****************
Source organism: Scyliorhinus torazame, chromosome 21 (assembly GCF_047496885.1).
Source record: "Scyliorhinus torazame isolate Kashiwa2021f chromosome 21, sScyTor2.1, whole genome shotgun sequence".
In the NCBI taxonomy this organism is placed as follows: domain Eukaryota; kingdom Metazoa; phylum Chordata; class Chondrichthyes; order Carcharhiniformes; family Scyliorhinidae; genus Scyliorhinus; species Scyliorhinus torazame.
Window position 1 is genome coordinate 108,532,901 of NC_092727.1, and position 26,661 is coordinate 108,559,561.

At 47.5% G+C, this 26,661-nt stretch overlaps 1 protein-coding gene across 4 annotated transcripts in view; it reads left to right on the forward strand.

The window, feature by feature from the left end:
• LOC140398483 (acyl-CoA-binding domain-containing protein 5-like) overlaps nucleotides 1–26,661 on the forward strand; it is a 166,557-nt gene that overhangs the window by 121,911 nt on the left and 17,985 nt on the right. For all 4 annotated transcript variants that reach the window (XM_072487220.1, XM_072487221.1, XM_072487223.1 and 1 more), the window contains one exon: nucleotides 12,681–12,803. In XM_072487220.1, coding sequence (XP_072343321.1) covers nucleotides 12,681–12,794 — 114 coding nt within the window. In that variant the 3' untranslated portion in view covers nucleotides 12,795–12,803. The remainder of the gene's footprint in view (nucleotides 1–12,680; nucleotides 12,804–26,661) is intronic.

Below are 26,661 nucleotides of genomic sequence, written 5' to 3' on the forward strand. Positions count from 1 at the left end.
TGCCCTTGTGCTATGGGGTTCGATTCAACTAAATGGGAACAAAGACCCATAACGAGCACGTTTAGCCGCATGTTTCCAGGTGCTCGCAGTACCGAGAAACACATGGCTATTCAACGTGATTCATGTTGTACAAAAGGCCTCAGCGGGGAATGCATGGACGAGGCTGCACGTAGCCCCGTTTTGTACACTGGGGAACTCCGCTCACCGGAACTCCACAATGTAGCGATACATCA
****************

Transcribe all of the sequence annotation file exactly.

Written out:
Source organism: Scyliorhinus torazame, chromosome 21 (assembly GCF_047496885.1).
Source record: "Scyliorhinus torazame isolate Kashiwa2021f chromosome 21, sScyTor2.1, whole genome shotgun sequence".
In the NCBI taxonomy this organism is placed as follows: domain Eukaryota; kingdom Metazoa; phylum Chordata; class Chondrichthyes; order Carcharhiniformes; family Scyliorhinidae; genus Scyliorhinus; species Scyliorhinus torazame.
Window position 1 is genome coordinate 108,532,901 of NC_092727.1, and position 26,661 is coordinate 108,559,561.

At 47.5% G+C, this 26,661-nt stretch overlaps 1 protein-coding gene across 4 annotated transcripts in view; it reads left to right on the forward strand.

The window, feature by feature from the left end:
• LOC140398483 (acyl-CoA-binding domain-containing protein 5-like) overlaps nucleotides 1–26,661 on the forward strand; it is a 166,557-nt gene that overhangs the window by 121,911 nt on the left and 17,985 nt on the right. For all 4 annotated transcript variants that reach the window (XM_072487220.1, XM_072487221.1, XM_072487223.1 and 1 more), the window contains one exon: nucleotides 12,681–12,803. In XM_072487220.1, coding sequence (XP_072343321.1) covers nucleotides 12,681–12,794 — 114 coding nt within the window. In that variant the 3' untranslated portion in view covers nucleotides 12,795–12,803. The remainder of the gene's footprint in view (nucleotides 1–12,680; nucleotides 12,804–26,661) is intronic.

Below are 26,661 nucleotides of genomic sequence, written 5' to 3' on the forward strand. Positions count from 1 at the left end.
TGCCCTTGTGCTATGGGGTTCGATTCAACTAAATGGGAACAAAGACCCATAACGAGCACGTTTAGCCGCATGTTTCCAGGTGCTCGCAGTACCGAGAAACACATGGCTATTCAACGTGATTCATGTTGTACAAAAGGCCTCAGCGGGGAATGCATGGACGAGGCTGCACGTAGCCCCGTTTTGTACACTGGGGAACTCCGCTCACCGGAACTCCACAATGTAGCGATACATCA